6. Mental toughness is more about mental and emotional stability. The easiest way to be brave is to be fearless, and the easiest way to have faith is to vanquish doubt. However, avoiding thoughts and feelings could be seen as mental weakness. True bravery is an outgrowth of fear–true faith an outgrowth of doubt. Mental toughness might, instead, be argued to be the ability to resist various mind control techniques, such as those used to sustain rigid hierarchies and other forms of psychological manipulation.
7. A tough mind should be one that can withstand pressures from within and without. The toughest mind can curb the most compelling of impulses and quell the greatest of temptations. It can endure anguish, ambivalence, uncertainty, and absurdity without resorting to a false sense of security or succumbing to panic and desperation. Don’t cop-out. Don’t cave in.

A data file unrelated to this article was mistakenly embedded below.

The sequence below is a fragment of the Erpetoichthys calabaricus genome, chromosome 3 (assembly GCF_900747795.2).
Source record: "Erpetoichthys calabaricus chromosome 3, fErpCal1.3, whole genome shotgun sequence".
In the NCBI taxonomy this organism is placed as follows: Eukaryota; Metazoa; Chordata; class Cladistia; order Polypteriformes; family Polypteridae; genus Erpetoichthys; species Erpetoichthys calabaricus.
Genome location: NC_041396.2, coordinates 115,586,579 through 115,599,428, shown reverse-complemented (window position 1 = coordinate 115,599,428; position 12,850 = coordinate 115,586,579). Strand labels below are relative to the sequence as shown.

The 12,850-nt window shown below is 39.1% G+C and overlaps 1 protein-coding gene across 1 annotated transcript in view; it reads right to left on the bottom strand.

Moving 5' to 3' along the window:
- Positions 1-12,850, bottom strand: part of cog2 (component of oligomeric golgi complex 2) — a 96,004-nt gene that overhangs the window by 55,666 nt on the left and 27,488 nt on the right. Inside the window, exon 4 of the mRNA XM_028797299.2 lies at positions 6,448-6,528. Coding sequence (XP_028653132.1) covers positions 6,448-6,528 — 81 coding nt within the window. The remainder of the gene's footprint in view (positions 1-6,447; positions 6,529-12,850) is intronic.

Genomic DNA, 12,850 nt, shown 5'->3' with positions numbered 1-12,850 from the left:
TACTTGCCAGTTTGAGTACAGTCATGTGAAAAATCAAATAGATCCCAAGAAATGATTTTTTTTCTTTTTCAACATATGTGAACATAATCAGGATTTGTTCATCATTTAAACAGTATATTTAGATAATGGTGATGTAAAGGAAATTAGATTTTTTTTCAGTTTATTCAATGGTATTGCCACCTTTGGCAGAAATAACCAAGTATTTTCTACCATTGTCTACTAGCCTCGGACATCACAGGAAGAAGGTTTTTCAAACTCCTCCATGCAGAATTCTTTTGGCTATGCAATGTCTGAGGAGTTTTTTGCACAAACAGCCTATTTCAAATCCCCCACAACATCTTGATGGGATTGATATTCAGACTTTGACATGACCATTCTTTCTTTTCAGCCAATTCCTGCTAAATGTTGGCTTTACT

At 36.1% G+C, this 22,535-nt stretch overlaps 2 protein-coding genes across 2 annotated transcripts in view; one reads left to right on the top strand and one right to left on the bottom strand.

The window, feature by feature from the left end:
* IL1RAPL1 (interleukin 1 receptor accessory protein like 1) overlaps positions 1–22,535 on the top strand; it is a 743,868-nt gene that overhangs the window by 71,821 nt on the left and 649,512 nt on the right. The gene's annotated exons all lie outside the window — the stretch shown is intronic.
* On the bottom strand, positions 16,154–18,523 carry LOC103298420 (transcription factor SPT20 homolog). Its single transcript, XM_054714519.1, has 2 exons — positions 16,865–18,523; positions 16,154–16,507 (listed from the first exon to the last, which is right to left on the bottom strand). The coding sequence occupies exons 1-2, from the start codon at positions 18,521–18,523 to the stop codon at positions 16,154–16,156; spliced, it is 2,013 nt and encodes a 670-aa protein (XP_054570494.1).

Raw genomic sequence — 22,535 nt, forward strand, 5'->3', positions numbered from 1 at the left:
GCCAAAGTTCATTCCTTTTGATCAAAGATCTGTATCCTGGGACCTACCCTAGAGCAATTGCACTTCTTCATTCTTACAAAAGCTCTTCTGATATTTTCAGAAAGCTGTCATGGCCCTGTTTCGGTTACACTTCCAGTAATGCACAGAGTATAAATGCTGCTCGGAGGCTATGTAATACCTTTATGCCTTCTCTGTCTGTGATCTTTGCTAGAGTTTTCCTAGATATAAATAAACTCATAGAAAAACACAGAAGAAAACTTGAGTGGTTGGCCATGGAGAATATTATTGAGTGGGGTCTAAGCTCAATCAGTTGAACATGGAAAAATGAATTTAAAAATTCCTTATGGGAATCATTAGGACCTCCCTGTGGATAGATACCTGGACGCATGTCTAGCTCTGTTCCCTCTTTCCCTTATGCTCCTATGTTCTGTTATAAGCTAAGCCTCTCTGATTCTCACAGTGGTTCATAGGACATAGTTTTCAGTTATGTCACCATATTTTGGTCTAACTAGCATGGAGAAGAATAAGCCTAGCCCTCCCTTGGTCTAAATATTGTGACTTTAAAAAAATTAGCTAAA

8. The 40% rule. When you’re totally exhausted and can’t go any further, you’ve only exhausted about 40% of your actual capability. Sleep deprivation, running, emotional exhaustion, pain tolerance – this applies to everything. We think we’re done and we’re not even half-way there.
9. The monumental effort toward an immediate goal. If you’re struggling, don’t think about or work toward large goals. Muster up and drive relentlessly, spending all your energy, toward the most immediate visible goal. You will crush the task at hand and when you reach the goal you’ll have built momentum. Now do exactly the same thing with the next immediate visible goal. Start each day with something difficult and uncomfortable. Establish your momentum early.